Business Day

Unit to tackle graft in public service

- Luyolo Mkentane Political Writer mkentanel@businessli­

The government has launched a niche unit aimed at curbing corruption and fraud among public servants by implementi­ng norms and standards on ethics, integrity and discipline management. While the unit has no criminal jurisdicti­on or investigat­ive mandate, it has authority to refer reported cases to lawenforce­ment entities for investigat­ion.

The government has launched a niche unit to curb corruption and fraud in the public service by implementi­ng norms and standards on ethics, integrity and discipline management.

This comes as a recent survey found that South Africans see corruption as mounting during President Cyril Ramaphosa’s term at the Union Buildings. Ramaphosa won the presidency on an anticorrup­tion ticket in February 2018.

Public service and administra­tion minister Ayanda Dlodlo launched the newly establishe­d public administra­tion ethics, integrity and disciplina­ry technical assistance unit this week.

The minister said while the unit had no criminal jurisdicti­on or investigat­ive mandate, it had authority to refer reported corruption and unethical cases to law-enforcemen­t entities for investigat­ion.

Dlodlo said the unit is an “integral cog in the anticorrup­tion machinery of government and an important instrument to address corruption, fraud and unethical conduct in the public administra­tion. Co-operation between the unit, law enforcemen­t and other relevant agencies is key to identify public administra­tion employees involved in corruption.”

She said this included cases involving public servants involved in fraud relating to the Unemployme­nt Insurance Fund (UIF), the special relief of distress fund and personal protective equipment procuremen­t.

A probe by the late auditorgen­eral Kimi Makwetu in 2020 into the UIF temporary employer/employee relief scheme (Ters) uncovered alleged fraud and irregulari­ties in the system including overpaymen­t of more than R84m to 1,183 applicants and underpayme­nt of R251m to 1,700 applicants along with the invalid rejection of beneficiar­ies, fraud and double-dipping.

Problems included payments to people below the legal age of employment and people who were deceased, working for the government or in prison.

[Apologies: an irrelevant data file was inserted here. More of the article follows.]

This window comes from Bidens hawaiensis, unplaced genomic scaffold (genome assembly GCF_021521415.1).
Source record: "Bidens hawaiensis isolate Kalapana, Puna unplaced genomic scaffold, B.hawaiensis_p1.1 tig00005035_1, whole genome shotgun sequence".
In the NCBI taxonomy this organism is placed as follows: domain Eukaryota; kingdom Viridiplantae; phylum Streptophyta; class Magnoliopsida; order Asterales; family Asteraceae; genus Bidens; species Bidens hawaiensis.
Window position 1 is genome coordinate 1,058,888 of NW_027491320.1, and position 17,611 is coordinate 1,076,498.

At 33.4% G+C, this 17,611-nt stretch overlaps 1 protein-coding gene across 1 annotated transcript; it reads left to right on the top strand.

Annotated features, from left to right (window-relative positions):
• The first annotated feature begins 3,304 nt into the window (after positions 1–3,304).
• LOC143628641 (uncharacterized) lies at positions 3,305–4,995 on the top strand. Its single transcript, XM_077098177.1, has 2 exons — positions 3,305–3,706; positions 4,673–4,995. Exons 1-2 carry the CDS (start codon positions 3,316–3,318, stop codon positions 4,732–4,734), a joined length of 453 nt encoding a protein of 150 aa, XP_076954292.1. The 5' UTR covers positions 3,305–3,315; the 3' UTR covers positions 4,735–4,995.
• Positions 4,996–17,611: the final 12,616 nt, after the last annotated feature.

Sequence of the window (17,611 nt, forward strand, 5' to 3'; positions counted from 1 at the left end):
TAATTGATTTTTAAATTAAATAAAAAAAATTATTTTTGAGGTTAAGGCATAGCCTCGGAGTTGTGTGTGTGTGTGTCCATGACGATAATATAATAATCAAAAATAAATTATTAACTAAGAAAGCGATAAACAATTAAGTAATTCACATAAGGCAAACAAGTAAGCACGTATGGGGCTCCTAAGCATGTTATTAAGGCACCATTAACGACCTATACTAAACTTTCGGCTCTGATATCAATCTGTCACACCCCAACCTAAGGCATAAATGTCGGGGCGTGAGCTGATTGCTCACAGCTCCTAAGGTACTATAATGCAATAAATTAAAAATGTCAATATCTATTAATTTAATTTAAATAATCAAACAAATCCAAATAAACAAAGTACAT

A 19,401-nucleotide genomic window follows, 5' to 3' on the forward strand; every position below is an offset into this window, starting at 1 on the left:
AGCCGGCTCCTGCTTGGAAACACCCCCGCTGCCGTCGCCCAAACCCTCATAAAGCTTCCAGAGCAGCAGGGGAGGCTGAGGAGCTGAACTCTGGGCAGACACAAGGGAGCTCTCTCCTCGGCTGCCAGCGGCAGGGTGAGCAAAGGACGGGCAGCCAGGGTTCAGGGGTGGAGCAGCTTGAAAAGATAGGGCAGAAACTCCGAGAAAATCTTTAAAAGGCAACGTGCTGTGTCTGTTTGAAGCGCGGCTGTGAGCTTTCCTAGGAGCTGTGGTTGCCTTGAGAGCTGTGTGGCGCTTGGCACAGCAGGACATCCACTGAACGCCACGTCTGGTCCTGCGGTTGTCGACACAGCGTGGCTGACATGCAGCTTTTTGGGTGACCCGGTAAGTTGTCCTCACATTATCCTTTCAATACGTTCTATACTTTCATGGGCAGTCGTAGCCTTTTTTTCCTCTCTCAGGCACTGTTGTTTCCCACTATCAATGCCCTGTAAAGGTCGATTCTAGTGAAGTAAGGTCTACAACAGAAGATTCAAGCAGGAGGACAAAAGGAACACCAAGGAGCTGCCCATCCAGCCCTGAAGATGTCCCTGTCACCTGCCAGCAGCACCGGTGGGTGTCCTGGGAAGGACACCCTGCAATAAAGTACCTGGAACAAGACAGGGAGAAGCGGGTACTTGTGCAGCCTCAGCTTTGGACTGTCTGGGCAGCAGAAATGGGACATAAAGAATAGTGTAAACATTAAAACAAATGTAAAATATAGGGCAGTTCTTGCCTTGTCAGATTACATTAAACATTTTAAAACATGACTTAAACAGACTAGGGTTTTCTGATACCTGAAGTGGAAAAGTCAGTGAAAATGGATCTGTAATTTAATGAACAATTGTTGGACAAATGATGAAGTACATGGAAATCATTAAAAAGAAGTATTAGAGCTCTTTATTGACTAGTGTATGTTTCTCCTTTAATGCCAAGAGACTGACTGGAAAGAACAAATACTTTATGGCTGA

Dlodlo said the unit was also aimed at curbing the practice of government employees doing business with the state.

“When the department first started to monitor this in 2017, approximat­ely 8,500 employees were listed as suppliers on the central supplier database. As of the end of July 2021, this amount stands at 96, and is interrogat­ed to ensure no contracts are concluded with these employees,” she said.

The police, the National Prosecutin­g Authority and the department’s team had identified 17 priority cases for investigat­ion, “of which one case is already enrolled to court”.

“The unit is also following up with department­s to assess the steps taken against culprits and to support further action.

“This sends a clear message: public administra­tion employees are not allowed to conduct business with the state, and in terms of the Public Administra­tion Management Act, this is a criminal offence.”

The unit, which also refers noncrimina­l cases to the Public Service Commission, the public protector or auditor-general, has a critical role to play in reaching objectives stated in the government’s national anticorrup­tion strategy, Dlodlo said.

“This is to contribute to the building of an ethical leadership, to profession­alise the public administra­tion and to establish a culture of reporting and whistleblo­wing. The main aim of the unit is to institutio­nalise ethical conduct in the public administra­tion,” she said.

“In this regard, the unit plays an important role to profession­alise the public service by setting norms and standards on ethics, integrity and discipline management and to strengthen government’s oversight of ethics, integrity and discipline,” the minister said.

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